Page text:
Minnie Miñoso, Major League Baseball's First Black Latino Star, Dies

Minnie Miñoso smiles in front of a sculpture of him before throwing out the ceremonial first pitch at U.S. Cellular Field. Major League Baseball's first black Latino star, Miñoso died March 1, 2015. (AP)
Minnie Miñoso smiles in front of a sculpture of him before throwing out the ceremonial first pitch at U.S. Cellular Field. Major League Baseball's first black Latino star, Miñoso died March 1, 2015. (AP)

Major league baseball legend Minnie Miñoso, known as the Cuban Comet and Mr. White Sox, has died. Miñoso, who hailed from Havana, Cuba, played 12 of his 17 seasons with the Chicago White Sox, after getting his start in the majors with the Cleveland Indians in 1949.

The left fielder hit 135 homers and 808 RBIs for the White Sox. His number 9 was retired by the team in 1983, and today there's a statue of Miñoso at the field where the White Sox play.

Miñoso was one of the major league's first black Latino stars. The peak of his fame came in the 1950s, but his career stretched into the 1980s, with stints in the Mexican League, coaching gigs and occasional returns to bat in the US majors.

In a statement issued by the White Sox, Jerry Reinsdorf, chairman of the team, said, ""Our organization and our city have suffered a heart-breaking loss today ... We have lost our dear friend and a great man. Many tears are falling."

The statement elaborated on Miñoso's groundbreaking career:

Chicago White Sox outfielder Orestes "Minnie" Minoso smiles in Tampa, Fla., on March 9, 1957. Minoso, who was born near Havana, Cuba, became the first black player with the White Sox when he was traded in 1951 by the Cleveland Indians.
Chicago White Sox outfielder Orestes "Minnie" Minoso smiles in Tampa, Fla., on March 9, 1957. Minoso, who was born near Havana, Cuba, became the first black player with the White Sox when he was traded in 1951 by the Cleveland Indians.

"Miñoso was widely regarded as the first Cuban-born black player to reach the big leagues (records of distinction based on birthplace and/or skin color weren't kept). When the White Sox acquired him from the Indians early in 1951, four years after the debut of Jackie Robinson, they identified him as their first black player."

After he joined the White Sox, the team notes, he "became so popular that the club saluted him with a 'day' late in his fine rookie season."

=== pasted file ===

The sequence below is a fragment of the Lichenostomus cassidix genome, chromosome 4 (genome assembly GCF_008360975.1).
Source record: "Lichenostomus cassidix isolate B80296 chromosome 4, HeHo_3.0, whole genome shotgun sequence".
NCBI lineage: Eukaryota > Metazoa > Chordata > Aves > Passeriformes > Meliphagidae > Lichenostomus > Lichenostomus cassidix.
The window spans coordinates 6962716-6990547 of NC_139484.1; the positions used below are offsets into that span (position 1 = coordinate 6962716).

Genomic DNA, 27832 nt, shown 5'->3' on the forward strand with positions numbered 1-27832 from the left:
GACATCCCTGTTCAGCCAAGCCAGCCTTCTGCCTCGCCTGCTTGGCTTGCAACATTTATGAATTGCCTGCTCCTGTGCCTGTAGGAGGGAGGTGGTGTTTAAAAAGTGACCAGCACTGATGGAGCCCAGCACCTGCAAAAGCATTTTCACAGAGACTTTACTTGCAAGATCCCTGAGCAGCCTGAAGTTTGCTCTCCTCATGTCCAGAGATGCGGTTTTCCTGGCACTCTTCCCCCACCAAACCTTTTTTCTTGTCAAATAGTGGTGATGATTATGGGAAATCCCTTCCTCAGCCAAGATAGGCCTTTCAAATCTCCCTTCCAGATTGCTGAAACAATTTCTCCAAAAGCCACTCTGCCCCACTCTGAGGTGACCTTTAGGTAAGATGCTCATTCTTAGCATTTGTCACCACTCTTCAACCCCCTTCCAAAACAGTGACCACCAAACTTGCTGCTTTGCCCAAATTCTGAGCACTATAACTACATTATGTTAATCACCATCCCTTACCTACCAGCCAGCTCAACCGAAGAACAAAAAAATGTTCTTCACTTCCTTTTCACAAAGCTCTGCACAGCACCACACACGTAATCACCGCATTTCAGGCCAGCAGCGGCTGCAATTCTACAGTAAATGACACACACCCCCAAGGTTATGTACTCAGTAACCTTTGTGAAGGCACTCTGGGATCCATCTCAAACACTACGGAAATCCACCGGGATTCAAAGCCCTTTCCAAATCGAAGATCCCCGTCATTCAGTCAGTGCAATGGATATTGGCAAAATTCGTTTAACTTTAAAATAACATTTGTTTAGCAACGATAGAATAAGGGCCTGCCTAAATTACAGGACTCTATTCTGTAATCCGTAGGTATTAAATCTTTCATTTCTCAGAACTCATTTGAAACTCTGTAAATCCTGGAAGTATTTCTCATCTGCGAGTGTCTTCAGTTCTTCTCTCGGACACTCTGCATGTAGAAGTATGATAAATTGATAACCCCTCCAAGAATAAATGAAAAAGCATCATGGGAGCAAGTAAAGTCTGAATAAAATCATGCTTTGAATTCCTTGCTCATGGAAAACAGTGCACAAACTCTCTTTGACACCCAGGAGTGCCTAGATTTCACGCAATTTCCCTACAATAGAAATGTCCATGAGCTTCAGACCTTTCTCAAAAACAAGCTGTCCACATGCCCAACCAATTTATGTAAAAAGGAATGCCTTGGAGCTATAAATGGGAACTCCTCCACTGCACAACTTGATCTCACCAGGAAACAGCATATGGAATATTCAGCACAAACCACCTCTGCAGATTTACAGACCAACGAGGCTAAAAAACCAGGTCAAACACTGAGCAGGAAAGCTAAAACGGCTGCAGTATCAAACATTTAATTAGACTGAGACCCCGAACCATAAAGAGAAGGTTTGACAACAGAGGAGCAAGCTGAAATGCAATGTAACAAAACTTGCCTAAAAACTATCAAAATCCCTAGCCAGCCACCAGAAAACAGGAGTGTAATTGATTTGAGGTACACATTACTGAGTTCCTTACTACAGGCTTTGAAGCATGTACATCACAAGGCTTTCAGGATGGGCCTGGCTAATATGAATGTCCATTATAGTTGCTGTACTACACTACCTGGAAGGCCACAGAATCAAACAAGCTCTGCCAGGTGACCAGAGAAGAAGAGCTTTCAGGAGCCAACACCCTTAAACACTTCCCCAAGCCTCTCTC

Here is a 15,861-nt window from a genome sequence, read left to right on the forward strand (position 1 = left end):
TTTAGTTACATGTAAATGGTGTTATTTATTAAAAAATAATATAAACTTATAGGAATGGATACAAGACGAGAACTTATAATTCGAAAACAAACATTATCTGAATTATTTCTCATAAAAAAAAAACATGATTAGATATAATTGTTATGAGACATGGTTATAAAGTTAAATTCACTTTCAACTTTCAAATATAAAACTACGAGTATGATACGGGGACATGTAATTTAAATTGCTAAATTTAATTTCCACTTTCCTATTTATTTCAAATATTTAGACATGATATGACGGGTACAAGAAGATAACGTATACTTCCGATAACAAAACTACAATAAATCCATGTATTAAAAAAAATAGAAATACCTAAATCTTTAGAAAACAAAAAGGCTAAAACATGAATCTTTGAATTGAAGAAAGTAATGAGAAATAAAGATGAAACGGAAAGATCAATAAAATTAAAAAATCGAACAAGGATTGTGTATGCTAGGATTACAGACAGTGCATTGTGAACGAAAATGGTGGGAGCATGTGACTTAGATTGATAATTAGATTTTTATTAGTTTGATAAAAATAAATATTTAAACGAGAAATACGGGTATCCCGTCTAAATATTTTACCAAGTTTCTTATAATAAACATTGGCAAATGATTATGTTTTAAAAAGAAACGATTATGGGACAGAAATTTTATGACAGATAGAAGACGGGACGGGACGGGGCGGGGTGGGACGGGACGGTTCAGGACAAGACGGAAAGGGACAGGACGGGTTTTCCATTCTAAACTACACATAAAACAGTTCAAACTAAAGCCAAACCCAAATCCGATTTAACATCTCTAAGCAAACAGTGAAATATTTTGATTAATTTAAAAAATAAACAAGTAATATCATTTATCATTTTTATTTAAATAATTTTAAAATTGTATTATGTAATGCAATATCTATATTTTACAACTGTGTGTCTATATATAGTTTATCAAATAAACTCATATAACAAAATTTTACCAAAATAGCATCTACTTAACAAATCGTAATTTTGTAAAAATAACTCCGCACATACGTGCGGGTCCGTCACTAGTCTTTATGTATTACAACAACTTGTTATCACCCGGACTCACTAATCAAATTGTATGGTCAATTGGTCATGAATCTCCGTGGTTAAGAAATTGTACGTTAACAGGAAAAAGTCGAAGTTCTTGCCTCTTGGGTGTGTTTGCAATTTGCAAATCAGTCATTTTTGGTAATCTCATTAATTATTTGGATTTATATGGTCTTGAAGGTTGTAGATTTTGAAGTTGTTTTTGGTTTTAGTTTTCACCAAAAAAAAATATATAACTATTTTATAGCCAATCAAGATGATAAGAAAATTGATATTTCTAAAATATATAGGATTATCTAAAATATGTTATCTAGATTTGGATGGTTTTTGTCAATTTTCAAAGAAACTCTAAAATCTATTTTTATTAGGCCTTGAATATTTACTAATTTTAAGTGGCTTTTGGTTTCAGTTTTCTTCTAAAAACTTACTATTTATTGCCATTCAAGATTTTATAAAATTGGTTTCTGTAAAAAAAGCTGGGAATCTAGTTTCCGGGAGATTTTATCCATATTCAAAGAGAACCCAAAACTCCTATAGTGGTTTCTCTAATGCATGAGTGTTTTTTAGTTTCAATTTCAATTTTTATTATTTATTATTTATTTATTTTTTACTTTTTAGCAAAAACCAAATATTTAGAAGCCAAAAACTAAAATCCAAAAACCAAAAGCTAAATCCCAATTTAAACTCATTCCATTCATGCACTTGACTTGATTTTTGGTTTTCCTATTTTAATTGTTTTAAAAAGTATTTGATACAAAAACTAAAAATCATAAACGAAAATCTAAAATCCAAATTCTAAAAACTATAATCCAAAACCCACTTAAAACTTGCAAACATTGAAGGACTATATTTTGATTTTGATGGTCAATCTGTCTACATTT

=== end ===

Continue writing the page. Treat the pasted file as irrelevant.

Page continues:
The White House issued a statement Sunday honoring Miñoso's life. In it, President Obama said Miñoso had to overcome particular obstacles as a black man in major league baseball:

"Minnie came to the United States from Cuba even though he could have made more money elsewhere. He came up through the Negro Leagues, and didn't speak much English at first. And as he helped to integrate baseball in the 1950s, he was a target of racial slurs from fans and opponents, sometimes forced to stay in different motels from his teammates. But his speed, his power — and his resilient optimism — earned him multiple All-Star appearances and Gold Gloves in left field, and he became one of the most dominant and dynamic players of the 1950s."

Miñoso, whose full name is Saturnino Orestes Armas Miñoso Arrieta, was born near Havana, Cuba, in a town called El Perico. His parents worked in sugarcane fields; the White Sox website says Minnie also did the same work before he started playing baseball.

The Chicago Tribune says Miñoso died early Sunday morning "from a tear in his pulmonary artery caused by 'chronic obstructive pulmonary disease,' an autopsy found Sunday afternoon." There are conflicting reports on Miñoso's age, but his family has concluded he was 90 years old when he died, according to the Tribune.

In an interview last month with ESPN, Miñoso looked back on his career and the hardships he faced as a black baseball player decades ago. He said the fans were more important that any insults he had to deal with:

"The most important thing in my life? The fans. To have a smile, and pay them back with a smile. Sometimes, they might say something bad, and you don't like it? Will you let that get you? No, just smile. That's what I used to do when I was playing. I never thought I was going to do so many things, do so much for the team. I just wanted to play the game and do the best I can, for the fans, for my family, and for the country that I came from, to open the door for somebody else. Sometimes I have to take a lot of things, but I did not want to do anything to hurt somebody who might come to a game the next week."

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